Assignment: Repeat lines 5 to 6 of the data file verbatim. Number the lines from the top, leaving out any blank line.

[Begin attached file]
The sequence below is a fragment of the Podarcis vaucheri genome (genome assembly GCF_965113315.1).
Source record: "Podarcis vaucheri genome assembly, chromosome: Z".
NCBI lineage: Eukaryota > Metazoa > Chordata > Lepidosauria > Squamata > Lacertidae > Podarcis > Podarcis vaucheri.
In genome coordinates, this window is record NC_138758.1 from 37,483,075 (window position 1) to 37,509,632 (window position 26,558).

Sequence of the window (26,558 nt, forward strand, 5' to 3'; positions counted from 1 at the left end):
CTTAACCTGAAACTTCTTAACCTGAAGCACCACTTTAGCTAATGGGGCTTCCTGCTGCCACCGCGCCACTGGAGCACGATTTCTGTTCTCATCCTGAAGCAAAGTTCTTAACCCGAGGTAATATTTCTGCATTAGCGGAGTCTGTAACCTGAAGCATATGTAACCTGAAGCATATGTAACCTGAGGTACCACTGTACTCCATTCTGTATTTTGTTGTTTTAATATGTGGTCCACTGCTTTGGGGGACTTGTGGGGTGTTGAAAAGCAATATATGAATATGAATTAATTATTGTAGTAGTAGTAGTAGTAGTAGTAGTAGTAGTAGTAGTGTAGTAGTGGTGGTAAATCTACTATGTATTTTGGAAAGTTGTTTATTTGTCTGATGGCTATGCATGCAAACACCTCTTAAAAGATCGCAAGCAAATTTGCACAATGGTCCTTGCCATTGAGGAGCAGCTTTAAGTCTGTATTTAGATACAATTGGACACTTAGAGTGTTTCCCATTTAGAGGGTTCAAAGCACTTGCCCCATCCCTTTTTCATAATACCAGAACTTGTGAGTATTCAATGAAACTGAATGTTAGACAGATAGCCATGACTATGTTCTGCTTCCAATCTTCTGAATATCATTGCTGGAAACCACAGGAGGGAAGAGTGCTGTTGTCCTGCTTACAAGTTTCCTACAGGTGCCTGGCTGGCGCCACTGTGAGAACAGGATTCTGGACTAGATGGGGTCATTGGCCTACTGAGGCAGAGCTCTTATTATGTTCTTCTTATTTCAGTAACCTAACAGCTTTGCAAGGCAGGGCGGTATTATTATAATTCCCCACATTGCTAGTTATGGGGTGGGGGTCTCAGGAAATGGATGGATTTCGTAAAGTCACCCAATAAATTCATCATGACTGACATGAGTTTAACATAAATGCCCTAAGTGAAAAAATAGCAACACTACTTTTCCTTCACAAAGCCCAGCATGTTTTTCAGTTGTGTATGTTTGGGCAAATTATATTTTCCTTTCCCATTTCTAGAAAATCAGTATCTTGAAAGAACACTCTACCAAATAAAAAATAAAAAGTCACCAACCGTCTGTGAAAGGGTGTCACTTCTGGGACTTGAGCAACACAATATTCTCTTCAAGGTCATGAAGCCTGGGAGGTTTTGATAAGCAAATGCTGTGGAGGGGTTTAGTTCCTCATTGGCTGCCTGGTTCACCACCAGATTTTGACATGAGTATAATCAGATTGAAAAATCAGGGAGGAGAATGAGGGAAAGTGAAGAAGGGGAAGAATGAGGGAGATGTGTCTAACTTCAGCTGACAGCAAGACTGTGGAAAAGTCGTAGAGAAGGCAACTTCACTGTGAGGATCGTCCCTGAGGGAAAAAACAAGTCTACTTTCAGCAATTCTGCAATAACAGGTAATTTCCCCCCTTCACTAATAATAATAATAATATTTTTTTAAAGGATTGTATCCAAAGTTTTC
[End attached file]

Sequence of the window (26,558 nt, forward strand, 5' to 3'; positions counted from 1 at the left end):
CTTAACCTGAAACTTCTTAACCTGAAGCACCACTTTAGCTAATGGGGCTTCCTGCTGCCACCGCGCCACTGGAGCACGATTTCTGTTCTCATCCTGAAGCAAAGTTCTTAACCCGAGGTAATATTTCTGCATTAGCGGAGTCTGTAACCTGAAGCATATGTAACCTGAAGCATATGTAACCTGAGGTACCACTGTACTCCATTCTGTATTTTGTTGTTTTAATATGTGGTCCACTGCTTTGGGGGACTTGTGGGGTGTTGAAAAGCAATATATGAATATGAATTAATTATTGTAGTAGTAGTAGTAGTAGTAGTAGTAGTAGTAGTAGTGTAGTAGTGGTGGTAAATCTACTATGTATTTTGGAAAGTTGTTTATTTGTCTGATGGCTATGCATGCAAACACCTCTTAAAAGATCGCAAGCAAATTTGCACAATGGTCCTTGCCATTGAGGAGCAGCTTTAAGTCTGTATTTAGATACAATTGGACACTTAGAGTGTTTCCCATTTAGAGGGTTCAAAGCACTTGCCCCATCCCTTTTTCATAATACCAGAACTTGTGAGTATTCAATGAAACTGAATGTTAGACAGATAGCCATGACTATGTTCTGCTTCCAATCTTCTGAATATCATTGCTGGAAACCACAGGAGGGAAGAGTGCTGTTGTCCTGCTTACAAGTTTCCTACAGGTGCCTGGCTGGCGCCACTGTGAGAACAGGATTCTGGACTAGATGGGGTCATTGGCCTACTGAGGCAGAGCTCTTATTATGTTCTTCTTATTTCAGTAACCTAACAGCTTTGCAAGGCAGGGCGGTATTATTATAATTCCCCACATTGCTAGTTATGGGGTGGGGGTCTCAGGAAATGGATGGATTTCGTAAAGTCACCCAATAAATTCATCATGACTGACATGAGTTTAACATAAATGCCCTAAGTGAAAAAATAGCAACACTACTTTTCCTTCACAAAGCCCAGCATGTTTTTCAGTTGTGTATGTTTGGGCAAATTATATTTTCCTTTCCCATTTCTAGAAAATCAGTATCTTGAAAGAACACTCTACCAAATAAAAAATAAAAAGTCACCAACCGTCTGTGAAAGGGTGTCACTTCTGGGACTTGAGCAACACAATATTCTCTTCAAGGTCATGAAGCCTGGGAGGTTTTGATAAGCAAATGCTGTGGAGGGGTTTAGTTCCTCATTGGCTGCCTGGTTCACCACCAGATTTTGACATGAGTATAATCAGATTGAAAAATCAGGGAGGAGAATGAGGGAAAGTGAAGAAGGGGAAGAATGAGGGAGATGTGTCTAACTTCAGCTGACAGCAAGACTGTGGAAAAGTCGTAGAGAAGGCAACTTCACTGTGAGGATCGTCCCTGAGGGAAAAAACAAGTCTACTTTCAGCAATTCTGCAATAACAGGTAATTTCCCCCCTTCACTAATAATAATAATAATATTTTTTTAAAGGATTGTATCCAAAGTTTTC